Don't Hit The Snooze Button

Don't Hit The Snooze Button

When the alarm goes off after a late bedtime and a restless night, most of us are tempted to hit the snooze button. Resist the urge—it'll only make things worse.

Mary A. Carskadon, PhD, a professor of psychiatry and human behavior at Brown University, explains to Huffington Post that hitting the snooze button causes what's known as drockling: the phenomenon of drifting in and out of sleep in the early morning. Drockling feels great, and there's a reason. Your body temperature naturally warms up a couple of hours before your body is ready to wake up. If your alarm clock wakes you up before you're ready, your body temperature is at its lowest, and braving your cold bedroom can feel like the most terrible punishment. In that scenario, your cozy covers feel like the greatest thing ever. As your head sinks back into your pillow, however, know that you're making your morning that much harder.

If you wake up at different times each morning, you're throwing off your internal alarm, making it harder for your body to know when to start getting sleepy. You're also giving yourself "sleep inertia," the feeling of grogginess immediately following an abrupt awakening. That feeling happens when you wake up in a particularly deep sleep cycle. The problem is that when you drift back off after hitting snooze, your body may enter a deeper sleep stage than it was in before, making the groggy feeling even worse. So even if it might feel like you're getting more rest when you lay around for that extra half hour, you're actually making yourself more tired (and probably late for work).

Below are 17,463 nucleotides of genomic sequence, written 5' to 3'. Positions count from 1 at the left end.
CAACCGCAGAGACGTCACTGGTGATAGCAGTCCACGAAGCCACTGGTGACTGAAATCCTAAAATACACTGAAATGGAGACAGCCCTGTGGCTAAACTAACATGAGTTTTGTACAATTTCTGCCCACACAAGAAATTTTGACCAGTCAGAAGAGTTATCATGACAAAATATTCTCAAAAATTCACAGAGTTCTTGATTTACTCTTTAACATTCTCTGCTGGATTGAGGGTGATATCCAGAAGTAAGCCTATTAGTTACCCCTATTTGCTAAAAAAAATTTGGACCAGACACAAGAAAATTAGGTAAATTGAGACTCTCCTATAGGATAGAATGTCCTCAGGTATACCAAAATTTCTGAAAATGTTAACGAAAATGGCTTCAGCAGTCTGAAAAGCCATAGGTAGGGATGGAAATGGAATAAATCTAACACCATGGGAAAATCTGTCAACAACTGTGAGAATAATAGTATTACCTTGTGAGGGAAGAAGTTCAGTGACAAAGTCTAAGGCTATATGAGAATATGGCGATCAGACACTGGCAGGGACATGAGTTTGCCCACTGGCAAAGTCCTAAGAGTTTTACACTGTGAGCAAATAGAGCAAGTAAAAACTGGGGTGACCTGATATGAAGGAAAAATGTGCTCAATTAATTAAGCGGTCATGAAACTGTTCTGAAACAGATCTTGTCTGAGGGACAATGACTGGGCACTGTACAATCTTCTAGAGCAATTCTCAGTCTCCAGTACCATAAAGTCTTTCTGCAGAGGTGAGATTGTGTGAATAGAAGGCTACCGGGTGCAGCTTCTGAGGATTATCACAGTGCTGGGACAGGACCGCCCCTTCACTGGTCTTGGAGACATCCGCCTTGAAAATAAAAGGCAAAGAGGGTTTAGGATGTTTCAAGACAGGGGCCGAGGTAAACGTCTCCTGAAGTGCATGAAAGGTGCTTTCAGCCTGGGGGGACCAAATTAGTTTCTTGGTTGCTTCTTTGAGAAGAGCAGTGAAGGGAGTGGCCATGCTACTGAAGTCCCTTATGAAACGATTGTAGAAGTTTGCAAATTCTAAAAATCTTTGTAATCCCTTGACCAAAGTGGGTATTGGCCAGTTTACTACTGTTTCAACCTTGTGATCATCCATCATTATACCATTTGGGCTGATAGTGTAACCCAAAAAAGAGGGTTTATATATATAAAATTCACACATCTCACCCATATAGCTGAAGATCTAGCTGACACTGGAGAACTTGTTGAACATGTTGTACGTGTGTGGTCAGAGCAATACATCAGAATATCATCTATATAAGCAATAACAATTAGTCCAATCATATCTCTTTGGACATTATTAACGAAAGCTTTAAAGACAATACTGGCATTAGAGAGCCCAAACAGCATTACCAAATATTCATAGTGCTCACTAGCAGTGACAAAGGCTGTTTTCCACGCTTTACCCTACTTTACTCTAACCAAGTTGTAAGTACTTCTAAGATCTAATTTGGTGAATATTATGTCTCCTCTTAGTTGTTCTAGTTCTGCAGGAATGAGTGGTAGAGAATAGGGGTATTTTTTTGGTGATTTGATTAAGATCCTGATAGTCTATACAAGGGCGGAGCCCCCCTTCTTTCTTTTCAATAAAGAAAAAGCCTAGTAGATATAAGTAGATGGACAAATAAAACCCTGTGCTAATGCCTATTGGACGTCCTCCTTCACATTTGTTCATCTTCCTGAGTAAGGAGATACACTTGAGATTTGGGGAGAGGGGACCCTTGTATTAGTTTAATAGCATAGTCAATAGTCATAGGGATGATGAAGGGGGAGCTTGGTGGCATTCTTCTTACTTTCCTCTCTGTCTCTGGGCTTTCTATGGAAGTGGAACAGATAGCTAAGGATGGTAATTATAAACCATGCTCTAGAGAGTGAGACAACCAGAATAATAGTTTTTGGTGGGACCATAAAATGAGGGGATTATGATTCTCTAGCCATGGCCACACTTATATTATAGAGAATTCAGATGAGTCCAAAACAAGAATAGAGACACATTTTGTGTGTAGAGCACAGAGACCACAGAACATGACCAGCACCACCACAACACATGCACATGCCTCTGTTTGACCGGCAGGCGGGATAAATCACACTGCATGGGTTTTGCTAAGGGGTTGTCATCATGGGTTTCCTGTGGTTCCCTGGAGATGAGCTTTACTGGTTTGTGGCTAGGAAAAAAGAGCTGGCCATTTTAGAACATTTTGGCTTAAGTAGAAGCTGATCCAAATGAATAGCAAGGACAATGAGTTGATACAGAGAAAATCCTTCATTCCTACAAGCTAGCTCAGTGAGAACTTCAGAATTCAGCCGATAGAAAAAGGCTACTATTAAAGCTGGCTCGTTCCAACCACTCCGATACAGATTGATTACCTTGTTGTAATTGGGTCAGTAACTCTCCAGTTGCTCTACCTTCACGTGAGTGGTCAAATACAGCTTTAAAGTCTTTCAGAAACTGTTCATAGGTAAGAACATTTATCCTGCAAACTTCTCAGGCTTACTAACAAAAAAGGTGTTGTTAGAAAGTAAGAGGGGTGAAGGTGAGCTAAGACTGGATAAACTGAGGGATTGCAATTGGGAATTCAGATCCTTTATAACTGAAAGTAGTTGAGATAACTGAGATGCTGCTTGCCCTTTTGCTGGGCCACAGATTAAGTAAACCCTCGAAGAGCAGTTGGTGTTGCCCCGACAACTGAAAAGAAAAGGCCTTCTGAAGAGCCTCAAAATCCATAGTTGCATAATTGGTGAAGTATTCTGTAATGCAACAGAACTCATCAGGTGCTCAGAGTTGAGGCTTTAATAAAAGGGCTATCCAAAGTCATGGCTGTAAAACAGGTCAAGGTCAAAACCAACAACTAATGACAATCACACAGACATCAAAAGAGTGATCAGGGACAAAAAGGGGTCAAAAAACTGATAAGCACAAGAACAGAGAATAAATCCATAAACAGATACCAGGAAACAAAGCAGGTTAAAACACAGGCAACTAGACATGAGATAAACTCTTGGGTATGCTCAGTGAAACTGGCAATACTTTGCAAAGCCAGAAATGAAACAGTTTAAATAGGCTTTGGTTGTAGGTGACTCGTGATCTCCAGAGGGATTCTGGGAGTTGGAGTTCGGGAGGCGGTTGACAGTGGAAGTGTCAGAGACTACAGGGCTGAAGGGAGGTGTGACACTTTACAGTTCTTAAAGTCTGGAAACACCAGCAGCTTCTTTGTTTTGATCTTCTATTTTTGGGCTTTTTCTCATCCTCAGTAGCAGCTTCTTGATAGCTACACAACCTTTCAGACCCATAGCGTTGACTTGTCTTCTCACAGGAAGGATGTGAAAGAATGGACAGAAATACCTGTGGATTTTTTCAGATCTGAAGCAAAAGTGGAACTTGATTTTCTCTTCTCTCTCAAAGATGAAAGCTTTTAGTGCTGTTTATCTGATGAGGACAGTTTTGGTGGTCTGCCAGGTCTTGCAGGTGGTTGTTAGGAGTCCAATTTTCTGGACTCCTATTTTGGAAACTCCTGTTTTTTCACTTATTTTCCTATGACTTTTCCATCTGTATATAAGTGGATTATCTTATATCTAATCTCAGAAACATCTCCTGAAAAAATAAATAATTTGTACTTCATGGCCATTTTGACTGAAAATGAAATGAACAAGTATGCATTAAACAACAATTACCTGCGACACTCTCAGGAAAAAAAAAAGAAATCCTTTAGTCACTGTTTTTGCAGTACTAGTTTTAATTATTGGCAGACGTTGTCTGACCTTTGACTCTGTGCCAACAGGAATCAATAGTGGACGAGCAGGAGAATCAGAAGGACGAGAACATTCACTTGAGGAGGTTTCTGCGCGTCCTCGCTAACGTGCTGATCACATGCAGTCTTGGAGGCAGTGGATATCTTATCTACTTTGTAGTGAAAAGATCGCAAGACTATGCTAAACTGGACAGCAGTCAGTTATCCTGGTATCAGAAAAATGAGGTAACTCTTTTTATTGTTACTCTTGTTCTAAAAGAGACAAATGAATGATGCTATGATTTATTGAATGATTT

So what should you do instead? You may not want to hear this, but research shows that you should set your alarm for the actual time you'd like to wake up. Then get up. Every day. At the same time. Eventually, you'll retrain your body clock to get sleepy at the right time and feel awake when it's time to start your morning. Don't worry, coffee is always an option. Learn more about sleep inertia and and common sleep habits in the videos below.

What Happens When You Press Snooze

Learn the biological process behind sleeping and how hitting the snooze button is cramping your sleep style.

02:21

Key Facts In This Video

  • 1

    The body begins preparing to be awake in the hour before you naturally wake up. (0:30)

  • 2

    When your alarm wakes you, it often cuts into your body's natural process of waking that releases certain chemicals that make you feel awake. (0:40)

  • 3

    Being tired is not only a product of lack of sleep, it can be caused by an inconsistent sleep schedule. (1:43)

Sleep Drunkenness Explained

Have you ever woken up feeling drunk, without a drop of alcohol? Sleep inertia might be the culprit.

02:48

Key Facts In This Video

  • 1

    Sleep drunkenness (severe sleep inertia) is when you wake up suddenly in a confused state. (0:22)

  • 2

    Episodes of sleep drunkenness typically last for 15 minutes after you wake up. (0:35)

  • 3

    Caffeine may reduce or prevent the effects of sleep drunkenness, if you drink a caffeinated beverage as soon as you wake up. (1:51)

5 Facts About Night Owls

Are you a night owl? Here are five fast facts for those who thrive at night.

02:38

from Stuff Mom Never Told You - HowStuffWorks

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